Journal of Neural Transmission

, Volume 115, Issue 6, pp 937–940 | Cite as

Serum levels of S100B are decreased in chronic starvation and normalize with weight gain

  • Kristian Holtkamp
  • Katharina Bühren
  • Gerald Ponath
  • Christoph von Eiff
  • Beate Herpertz-Dahlmann
  • Johannes Hebebrand
  • Matthias Rothermundt
Biological Child and Adolescent Psychiatry - Short Communication

Abstract

S100B protein is mainly synthesized in glial cells and modulates the balance between cell proliferation and differentiation in neurons and glial cells. However, S100B is not CNS-specific since its production was detected in numerous non-cerebral tissues e.g. adipocytes. In this study we investigated the influence of chronic fasting and subsequent weight gain on serum levels of S100B in patients with anorexia nervosa. We found that nutritional status was an important factor influencing serum levels of S100B.

Keywords

Eating disorder Fasting Starvation S100 Anorexia nervosa 

Introduction

In the brain, S100B protein is synthesized in glial cells and modulates the balance between cell proliferation and differentiation in neurons and glial cells. High CSF and serum concentrations of S100B are correlated with multiple forms of CNS damage as well as psychiatric diseases, such as schizophrenia, major depression and mania (Rothermundt et al. 2003; Sen and Belli 2007). Initially, it was assumed, that S100B was CNS-specific, but production of S100B was detected in numerous non-cerebral tissues e.g. adipocytes, smooth muscle cells and lymphocytes (Steiner et al. 2007). The specificity of S100B levels as a reflection of CNS injury is compromised by the findings that extra-cranial injuries can lead to elevations in the absence of brain injury (Anderson et al. 2001).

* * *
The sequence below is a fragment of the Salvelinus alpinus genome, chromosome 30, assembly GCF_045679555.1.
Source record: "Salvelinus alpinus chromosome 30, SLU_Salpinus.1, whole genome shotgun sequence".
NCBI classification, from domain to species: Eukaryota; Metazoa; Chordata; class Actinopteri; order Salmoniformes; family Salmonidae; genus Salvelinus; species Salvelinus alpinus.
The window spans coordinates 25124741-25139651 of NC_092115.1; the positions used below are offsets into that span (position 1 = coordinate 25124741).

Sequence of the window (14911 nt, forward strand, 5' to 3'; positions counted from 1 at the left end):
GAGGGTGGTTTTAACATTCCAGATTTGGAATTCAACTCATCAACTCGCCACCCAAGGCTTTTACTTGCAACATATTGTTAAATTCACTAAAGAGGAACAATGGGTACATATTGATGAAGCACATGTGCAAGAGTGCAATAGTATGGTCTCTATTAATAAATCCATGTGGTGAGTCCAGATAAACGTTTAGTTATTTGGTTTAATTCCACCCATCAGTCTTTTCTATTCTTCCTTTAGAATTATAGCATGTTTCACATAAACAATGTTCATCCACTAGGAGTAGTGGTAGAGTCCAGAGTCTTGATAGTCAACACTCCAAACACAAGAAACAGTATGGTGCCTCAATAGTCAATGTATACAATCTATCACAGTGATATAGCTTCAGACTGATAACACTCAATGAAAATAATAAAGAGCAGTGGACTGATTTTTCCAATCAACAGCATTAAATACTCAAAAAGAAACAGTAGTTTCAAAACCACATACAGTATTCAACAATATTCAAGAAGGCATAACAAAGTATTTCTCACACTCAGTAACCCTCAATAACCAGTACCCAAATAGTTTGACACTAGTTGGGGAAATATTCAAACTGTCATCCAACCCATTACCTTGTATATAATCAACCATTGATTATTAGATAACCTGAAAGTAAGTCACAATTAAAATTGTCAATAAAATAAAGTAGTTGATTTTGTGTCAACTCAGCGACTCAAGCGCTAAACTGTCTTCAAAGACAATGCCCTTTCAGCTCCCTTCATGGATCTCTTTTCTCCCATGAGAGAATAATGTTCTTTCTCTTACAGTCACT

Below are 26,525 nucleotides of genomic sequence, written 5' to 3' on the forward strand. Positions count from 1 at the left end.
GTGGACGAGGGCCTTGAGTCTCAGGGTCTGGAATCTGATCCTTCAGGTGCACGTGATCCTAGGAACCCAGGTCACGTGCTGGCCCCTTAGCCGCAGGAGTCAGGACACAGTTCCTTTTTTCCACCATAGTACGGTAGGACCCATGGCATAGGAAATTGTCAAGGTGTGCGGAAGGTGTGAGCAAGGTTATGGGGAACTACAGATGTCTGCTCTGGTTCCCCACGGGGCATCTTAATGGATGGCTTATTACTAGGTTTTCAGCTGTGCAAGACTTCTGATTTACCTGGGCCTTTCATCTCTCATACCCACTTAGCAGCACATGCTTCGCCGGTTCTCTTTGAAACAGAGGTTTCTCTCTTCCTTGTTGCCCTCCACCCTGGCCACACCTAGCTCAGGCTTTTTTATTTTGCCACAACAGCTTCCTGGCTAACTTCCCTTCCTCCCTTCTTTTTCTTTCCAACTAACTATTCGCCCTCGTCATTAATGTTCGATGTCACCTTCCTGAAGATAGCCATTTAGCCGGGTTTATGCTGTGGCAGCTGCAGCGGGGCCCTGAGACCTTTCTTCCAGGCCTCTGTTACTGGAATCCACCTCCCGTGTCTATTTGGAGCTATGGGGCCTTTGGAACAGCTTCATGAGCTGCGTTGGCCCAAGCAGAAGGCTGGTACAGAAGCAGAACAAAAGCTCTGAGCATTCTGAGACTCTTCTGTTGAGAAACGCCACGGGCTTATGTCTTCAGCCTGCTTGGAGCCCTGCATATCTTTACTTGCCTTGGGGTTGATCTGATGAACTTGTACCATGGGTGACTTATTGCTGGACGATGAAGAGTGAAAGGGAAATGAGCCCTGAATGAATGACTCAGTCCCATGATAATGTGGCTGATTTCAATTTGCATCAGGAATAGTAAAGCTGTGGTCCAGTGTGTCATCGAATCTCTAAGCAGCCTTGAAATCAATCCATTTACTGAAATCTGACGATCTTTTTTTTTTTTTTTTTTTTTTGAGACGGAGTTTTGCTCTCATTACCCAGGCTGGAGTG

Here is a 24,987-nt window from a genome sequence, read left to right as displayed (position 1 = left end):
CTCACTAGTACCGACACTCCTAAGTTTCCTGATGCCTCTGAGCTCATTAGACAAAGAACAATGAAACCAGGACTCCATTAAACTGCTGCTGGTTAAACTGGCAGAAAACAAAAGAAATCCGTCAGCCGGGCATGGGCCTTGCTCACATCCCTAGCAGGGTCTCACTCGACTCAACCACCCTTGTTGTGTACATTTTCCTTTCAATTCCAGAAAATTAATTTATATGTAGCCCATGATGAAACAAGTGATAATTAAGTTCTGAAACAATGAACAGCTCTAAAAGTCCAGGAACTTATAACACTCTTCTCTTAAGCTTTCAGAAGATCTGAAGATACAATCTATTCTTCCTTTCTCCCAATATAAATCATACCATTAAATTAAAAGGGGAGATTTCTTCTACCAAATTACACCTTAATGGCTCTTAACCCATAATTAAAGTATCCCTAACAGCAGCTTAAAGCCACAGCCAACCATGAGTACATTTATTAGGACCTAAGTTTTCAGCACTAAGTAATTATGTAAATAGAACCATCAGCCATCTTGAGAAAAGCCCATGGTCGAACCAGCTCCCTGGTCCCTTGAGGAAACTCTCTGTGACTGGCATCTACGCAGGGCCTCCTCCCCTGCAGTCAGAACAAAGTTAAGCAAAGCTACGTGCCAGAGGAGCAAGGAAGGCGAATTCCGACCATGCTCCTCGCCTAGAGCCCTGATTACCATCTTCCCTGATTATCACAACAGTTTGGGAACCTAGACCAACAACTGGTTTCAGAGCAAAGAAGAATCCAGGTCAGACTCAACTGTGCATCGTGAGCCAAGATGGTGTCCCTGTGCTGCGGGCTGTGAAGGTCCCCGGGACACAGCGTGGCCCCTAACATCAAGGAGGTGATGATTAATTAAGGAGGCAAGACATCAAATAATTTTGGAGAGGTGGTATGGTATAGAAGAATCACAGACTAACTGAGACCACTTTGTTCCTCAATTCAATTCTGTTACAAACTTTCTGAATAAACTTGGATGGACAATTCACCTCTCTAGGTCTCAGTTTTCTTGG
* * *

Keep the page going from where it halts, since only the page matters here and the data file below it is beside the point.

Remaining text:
Existing data indicate that in rat fasting leads to an immediate increase in S100B followed by a decrease in S100B serum levels if negative energy balance is maintained. Netto et al. (2006) demonstrated an increase in serum S100B that was not accompanied by changes in CSF S100B after short-term fasting (48 h) in rats. Consistently, Leite et al. (2004) observed an increment in the extracellular content of S100B in astrocyte cultures 1 h after addition of the ketone body ß-hydroxy-butyrate, but a decrease 24 h later. Similarly, low CSF levels of S100B were reported in rats as a neurochemical reaction to 6 weeks of a ketogenic diet that mimics the physiological effects of fasting (Ziegler et al. 2004).

Patients with acute anorexia nervosa (AN) are characterized by semistarvation, chronic fasting, a low BMI and low body fat content as indicated by hypoleptinemia. In general, these changes resolve with normalization of the nutritional status and weight-rehabilitation (Holtkamp et al. 2003). Thus, AN may represent a condition to investigate the influence of chronic fasting and subsequent weight gain on S100B levels in humans. We hypothesized that serum concentrations of S100B are decreased in patients with acute AN and normalize with weight-rehabilitation.

Methods